If you run a franchise system, you’ve probably noticed that you aren’t only a franchisor — you’re a people pleaser.
Granted, every business owner has a lot of people to make happy — including customers, employees, vendors and investors. They’re all important. Still, when you run a franchise, you have all of those people to please … as well as your franchisees. And if they aren’t happy and successful, you don’t have a franchise.
While there are numerous ways you can keep your franchisees happy and thriving, from offering plenty of support to keeping lines of communication open, I’ve found that one of the most important is helping them grow by bringing in as many customers as possible.
After all, they’re busting their tails in local markets by serving up amazing products and consistently delivering incredible customer service. It’s the franchisor’s job to create or evolve the in-store experience so each franchisee can wow their customers. And what’s one of the best ways to do that? Customer promotions.
Here’s what I mean.
Use limited-time offers.
Restaurants are famous for doing this, but any industry can use them. You could own a T-shirt shop or a tax franchise and still promote your business with limited time offers. What is a sale, after all, but a limited time offer? If you don’t put a limit on how long you’re having a sale, you’re lowering your prices permanently.
But a limited time offer doesn’t have to be a sale. Maybe you could offer a special service or product for a while and then when demand dies down, stop offering it. (But obviously, if it’s a hit, you can bring it back or make it permanent.)
And you could make the limited time offer, or LTO, extremely limited. For example, you could hold a flash sale where you only offer a product or service for a day or a few hours. Especially if you’re well connected to your loyal customers or guests on social media — or through a restaurant app — a very limited-time offer may work out just fine.
LTOs, whether they’re special or unusual products or services that you’re providing, can work well for a business in two ways. First, they can create a sense of urgency for the customer. They know that if they want this cool thing, they’d better act soon or it will be gone. Second, they give you a chance to stop offering the item if it’s labor-intensive or it simply isn’t selling well.
Go big, or they may go home.
That could mean holding a contest to win free products or services, doing something related to popular culture (like the bar in Austin, Texas, that “dressed up” for Halloween to look like Moe’s Tavern from The Simpsons) or coming up with a zany limited-time offer or offbeat marketing gimmick.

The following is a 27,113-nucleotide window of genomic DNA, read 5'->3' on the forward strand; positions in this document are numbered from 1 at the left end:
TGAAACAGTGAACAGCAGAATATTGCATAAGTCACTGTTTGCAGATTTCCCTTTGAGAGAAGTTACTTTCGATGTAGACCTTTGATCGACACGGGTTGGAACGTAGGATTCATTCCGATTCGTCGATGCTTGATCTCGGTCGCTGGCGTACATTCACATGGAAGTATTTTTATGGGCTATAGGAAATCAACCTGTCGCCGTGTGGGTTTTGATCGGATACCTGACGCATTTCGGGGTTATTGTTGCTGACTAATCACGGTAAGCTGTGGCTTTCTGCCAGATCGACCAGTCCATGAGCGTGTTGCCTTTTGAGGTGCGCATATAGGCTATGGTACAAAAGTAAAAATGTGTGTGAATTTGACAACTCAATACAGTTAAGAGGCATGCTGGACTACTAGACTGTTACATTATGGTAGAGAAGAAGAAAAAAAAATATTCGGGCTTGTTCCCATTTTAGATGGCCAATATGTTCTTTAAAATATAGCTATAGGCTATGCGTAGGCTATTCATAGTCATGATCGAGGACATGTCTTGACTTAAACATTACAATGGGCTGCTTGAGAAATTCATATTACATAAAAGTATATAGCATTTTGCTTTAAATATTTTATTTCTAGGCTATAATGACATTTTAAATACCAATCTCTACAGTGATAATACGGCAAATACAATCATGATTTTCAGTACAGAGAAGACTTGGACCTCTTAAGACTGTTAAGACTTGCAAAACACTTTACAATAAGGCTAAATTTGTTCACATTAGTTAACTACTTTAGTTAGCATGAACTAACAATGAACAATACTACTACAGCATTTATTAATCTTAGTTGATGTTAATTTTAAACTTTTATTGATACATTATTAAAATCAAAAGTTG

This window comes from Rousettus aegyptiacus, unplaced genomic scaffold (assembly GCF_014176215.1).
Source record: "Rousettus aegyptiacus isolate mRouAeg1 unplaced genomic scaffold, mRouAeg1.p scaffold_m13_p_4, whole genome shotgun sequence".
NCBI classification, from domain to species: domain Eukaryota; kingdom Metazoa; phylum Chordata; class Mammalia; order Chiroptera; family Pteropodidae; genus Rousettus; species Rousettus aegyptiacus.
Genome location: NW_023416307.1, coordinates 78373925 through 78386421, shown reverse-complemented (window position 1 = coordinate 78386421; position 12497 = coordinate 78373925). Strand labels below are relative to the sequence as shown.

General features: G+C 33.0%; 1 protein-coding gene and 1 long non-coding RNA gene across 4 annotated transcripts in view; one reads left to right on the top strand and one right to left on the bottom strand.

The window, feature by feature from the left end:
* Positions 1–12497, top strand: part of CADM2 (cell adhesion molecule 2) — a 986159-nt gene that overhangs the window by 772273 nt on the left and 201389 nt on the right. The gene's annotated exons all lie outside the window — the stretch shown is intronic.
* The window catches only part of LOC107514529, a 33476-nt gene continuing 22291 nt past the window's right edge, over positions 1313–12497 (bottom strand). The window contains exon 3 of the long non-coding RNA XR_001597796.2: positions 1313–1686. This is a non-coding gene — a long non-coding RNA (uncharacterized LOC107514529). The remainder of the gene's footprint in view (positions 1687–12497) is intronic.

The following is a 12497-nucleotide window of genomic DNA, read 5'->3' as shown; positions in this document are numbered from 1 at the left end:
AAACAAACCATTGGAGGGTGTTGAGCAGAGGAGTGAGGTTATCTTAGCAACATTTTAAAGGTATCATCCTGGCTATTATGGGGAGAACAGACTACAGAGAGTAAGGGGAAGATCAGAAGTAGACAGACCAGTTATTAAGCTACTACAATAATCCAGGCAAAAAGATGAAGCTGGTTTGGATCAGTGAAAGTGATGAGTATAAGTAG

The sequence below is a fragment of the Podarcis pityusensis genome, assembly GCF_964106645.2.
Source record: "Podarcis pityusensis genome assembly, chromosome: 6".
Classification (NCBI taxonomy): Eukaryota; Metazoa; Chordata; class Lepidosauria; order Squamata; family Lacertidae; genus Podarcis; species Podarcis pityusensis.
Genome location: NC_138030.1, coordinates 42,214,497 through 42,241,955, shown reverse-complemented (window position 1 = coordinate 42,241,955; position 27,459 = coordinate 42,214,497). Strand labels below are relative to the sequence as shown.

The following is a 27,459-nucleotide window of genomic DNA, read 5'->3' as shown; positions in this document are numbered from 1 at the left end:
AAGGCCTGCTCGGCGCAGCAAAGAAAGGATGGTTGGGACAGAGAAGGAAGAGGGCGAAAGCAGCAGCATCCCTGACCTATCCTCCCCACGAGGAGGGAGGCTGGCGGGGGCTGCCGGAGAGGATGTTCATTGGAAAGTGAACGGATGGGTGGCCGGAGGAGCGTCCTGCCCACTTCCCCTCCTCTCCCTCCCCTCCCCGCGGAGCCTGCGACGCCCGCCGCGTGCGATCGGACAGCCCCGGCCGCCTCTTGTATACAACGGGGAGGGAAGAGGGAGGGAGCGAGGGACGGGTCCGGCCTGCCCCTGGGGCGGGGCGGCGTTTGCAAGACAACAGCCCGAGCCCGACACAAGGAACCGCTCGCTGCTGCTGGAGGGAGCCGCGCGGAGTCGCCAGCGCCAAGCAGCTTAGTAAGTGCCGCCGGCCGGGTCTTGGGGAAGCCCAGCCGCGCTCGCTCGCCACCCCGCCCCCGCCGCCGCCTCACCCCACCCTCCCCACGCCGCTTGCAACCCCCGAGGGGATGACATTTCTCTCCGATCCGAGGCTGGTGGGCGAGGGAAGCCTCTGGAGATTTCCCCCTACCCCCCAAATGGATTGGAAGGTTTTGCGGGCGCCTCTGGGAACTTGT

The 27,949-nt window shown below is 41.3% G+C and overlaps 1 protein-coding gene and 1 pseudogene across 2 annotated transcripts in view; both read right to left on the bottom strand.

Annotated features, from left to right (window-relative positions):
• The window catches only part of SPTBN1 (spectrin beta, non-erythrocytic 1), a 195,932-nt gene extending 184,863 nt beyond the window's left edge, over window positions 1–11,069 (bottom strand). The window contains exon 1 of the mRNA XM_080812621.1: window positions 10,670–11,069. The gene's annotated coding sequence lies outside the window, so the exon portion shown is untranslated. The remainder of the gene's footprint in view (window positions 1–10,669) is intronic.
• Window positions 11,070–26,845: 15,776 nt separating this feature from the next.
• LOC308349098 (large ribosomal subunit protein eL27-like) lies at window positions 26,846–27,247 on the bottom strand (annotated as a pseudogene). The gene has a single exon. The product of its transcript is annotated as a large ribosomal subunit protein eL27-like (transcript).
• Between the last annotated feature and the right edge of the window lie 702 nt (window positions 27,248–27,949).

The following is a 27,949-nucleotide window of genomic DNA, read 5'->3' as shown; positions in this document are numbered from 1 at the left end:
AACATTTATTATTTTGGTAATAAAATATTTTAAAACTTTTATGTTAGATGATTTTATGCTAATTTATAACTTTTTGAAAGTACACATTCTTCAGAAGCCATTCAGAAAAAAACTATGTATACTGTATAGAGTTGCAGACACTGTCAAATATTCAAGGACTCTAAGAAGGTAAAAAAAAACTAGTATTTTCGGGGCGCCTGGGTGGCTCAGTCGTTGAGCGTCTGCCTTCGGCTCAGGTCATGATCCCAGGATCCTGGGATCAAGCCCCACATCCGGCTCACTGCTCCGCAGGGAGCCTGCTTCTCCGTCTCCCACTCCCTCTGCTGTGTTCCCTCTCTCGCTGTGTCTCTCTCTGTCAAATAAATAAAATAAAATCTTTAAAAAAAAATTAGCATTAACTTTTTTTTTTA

For instance, in 2016 for the holiday season, the Domino’s in Japan tried to deliver pizzas using reindeer. You must give them points for creativity. I kind of wish I had thought of it. Well, maybe not. As the Domino’s Japan soon discovered on a test track, reindeer don’t really like pulling sleds full of pizza.
But the point is — if you want a customer promotion to be effective, do something that will get people’s attention. My company once did this by serving cricket milkshakes.
And it doesn’t have to be seriously crazy. For instance, you could hold a “not going out of business sale.” It would be a regular sale, but you could have fun with the marketing copy. Feel free to take that idea and run with it. If it goes well, you’re welcome. If it doesn’t go well, you didn’t see that idea here.
Get your customers engaged.
If you can get your customers to post photos of themselves using your product or service to get a discount on your products or services, that’s always a win.
The goal isn’t to bribe people to do advertising for you, even if it sounds that way. You’re trying to generate excitement over your brand, and who better to be brand ambassadors for your business than your customers? Even the people who don’t participate in the type of promotions where you post a photo or comment on social media are at least seeing your brand as one that is trying to interact with its guests or customers.
You don’t have to stick with social media, either. You might try getting people to come inside your brick-and-mortar business (assuming you have one) to do something cool. That might mean holding a contest at your business or offering a customer appreciation day or a free product to mothers on Mother’s Day.
If you think about it, many promotions are about urgency and engagement. You want the people who are fans of your brand to feel like they need to participate in a promotion or they’re going to miss out.
And if you can create a brand that feels like part of the family, your guests and customers or fans will be more likely to come in your doors, even if a promotion is occasionally somewhat of a misfire. The main thing is that your customers or guests see you trying.
Look, if you have loyal customers, you’ve already won them over. A promotion simply shows your customers that you’re not taking them for granted. It shows the franchisees the same thing. If you’re often producing interesting, exciting customer promotions, you’re creating word-of-mouth among the public, which is great. But you’re also doing that with your franchises. When people are thinking of buying your franchise, you want them to talk to your franchisees — and for them to say, “This is a great company. The franchisor is always generating revenue for us by offering new and innovative customer promotions.”
In other words, if you aren’t offering appealing customer promotions, you’re advertising a message to your franchisees – and believe me, it probably isn’t a good one.